‘Start working on raw materials early on’ – for Dieter Hauwaerts, Vice President of Operations at Celyad, the way to combat one of the biggest challenges in cell therapy manufacture is clear.
Limited availability of raw materials is a major issue for large scale manufacture of new therapies, but planning well in advance can help mitigate it: ‘In process development, take into account the quantity and quality of raw materials you will need in a clinical stage or commercial manufacturing process and build good relationships with suppliers.’
However, even with the necessary raw materials, Hauwaerts still sees issues with ‘the way we can manufacture products in a reliable and consistent way’, though he hopes that in 2017 automation will begin to negate this.
Watch the full exclusive interview with Hauwaerts – filmed at Cell Therapy Manufacturing & Gene Therapy Congress 2016 – above or here.
As a lead in to the upcoming Cell & Gene Therapy Bioprocessing & Commercialization conference this October, members of the expert speaking faculty have been kind enough to join the KNect365 Bioprocessing team to discuss hot topics, key innovations, major disruptors and more across the industry.
In today’s volume, Ravi Bhatia, Scientific Director, PDMS at Janssen R&D discusses his start in the cell therapy industry, collaboration and innovative thinking to solve process challenges, autologous CAR-T products, the manufacturing process, and the upcoming conference where he will be presenting a session titled, “Scale-Up of an Allogeneic Cell Therapy Product”.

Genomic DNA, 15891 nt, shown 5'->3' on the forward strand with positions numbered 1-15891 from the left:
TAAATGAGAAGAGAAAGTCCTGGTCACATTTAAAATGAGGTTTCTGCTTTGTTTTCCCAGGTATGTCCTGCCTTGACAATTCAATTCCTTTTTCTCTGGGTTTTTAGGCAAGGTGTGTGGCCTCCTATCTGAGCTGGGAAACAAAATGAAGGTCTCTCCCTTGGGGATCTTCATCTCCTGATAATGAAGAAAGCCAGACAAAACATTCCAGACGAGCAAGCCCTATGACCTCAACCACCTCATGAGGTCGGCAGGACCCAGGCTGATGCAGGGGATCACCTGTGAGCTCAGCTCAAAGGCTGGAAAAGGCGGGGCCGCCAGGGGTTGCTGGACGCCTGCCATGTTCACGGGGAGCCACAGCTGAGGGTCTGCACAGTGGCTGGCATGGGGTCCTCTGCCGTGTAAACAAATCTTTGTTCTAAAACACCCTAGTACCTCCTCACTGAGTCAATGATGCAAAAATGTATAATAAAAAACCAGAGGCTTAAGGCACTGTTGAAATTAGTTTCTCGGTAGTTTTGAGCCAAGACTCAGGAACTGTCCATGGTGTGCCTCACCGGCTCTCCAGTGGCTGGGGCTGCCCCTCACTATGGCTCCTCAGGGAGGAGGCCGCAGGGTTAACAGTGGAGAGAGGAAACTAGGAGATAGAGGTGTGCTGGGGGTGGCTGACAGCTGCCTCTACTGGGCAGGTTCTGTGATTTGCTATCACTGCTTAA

Continue reading “Developing Cell Therapy Manufacturing Processes”
A range of factors are currently conspiring to push the field of pharmaceutical manufacturing toward wider use of SUSs. While factors specific to the fill/finish stage have meant that it has taken the longest to be affected by such changes, recent developments in the associated materials, technology and regulatory landscape are making possible rapid development on this front. Disposables have the potential to render substantial benefits in respect of savings of time and expense, and enhancements to safety and clinical rigor. All this makes it almost certain that they will see continued growth in the immediate future, and anyone with a stake in the industry would do well to keep a finger on the pulse of this transformation.
The CMO Patheon has installed an entirely disposable fill/finish system that is fully validated, scalable from 2 liters to 200 liters, and meets all requirements in respect of E&Ls. Fill sets of three different sizes were manufactured in collaboration with suppliers. An initial saving of 10% on capital investment was achieved through the implementation of a single-use system, and subsequent continuing benefits include a reduction in personnel hours required for changeover from 19 hours to 1.5. Further, the flexibility offered by SUSs in terms of size means that excess or wasted capacity is greatly reduced, and Tony Pidgeon, senior manager of global science and technology at Patheon, claims, “At this point, whenever we can, we will opt for single-use systems, and single-use technology has become the preferred approach for new facilities.”
Continue reading “Applications of Single-Use/Disposable Technology in Fill/Finish [Whitepaper]”
Suresh Choudhary, Associate Scientist II of Formulation Sciences at MedImmune will be joining the speaking faculty at the upcoming Bioprocess Internation Conference & Exposition this October in Boston, MA. Suresh was kind enough to sit down with the KNect365 Bioprocessing team to discuss the challenges associated with manufacturing biologics and other current trends he sees as important in the industry.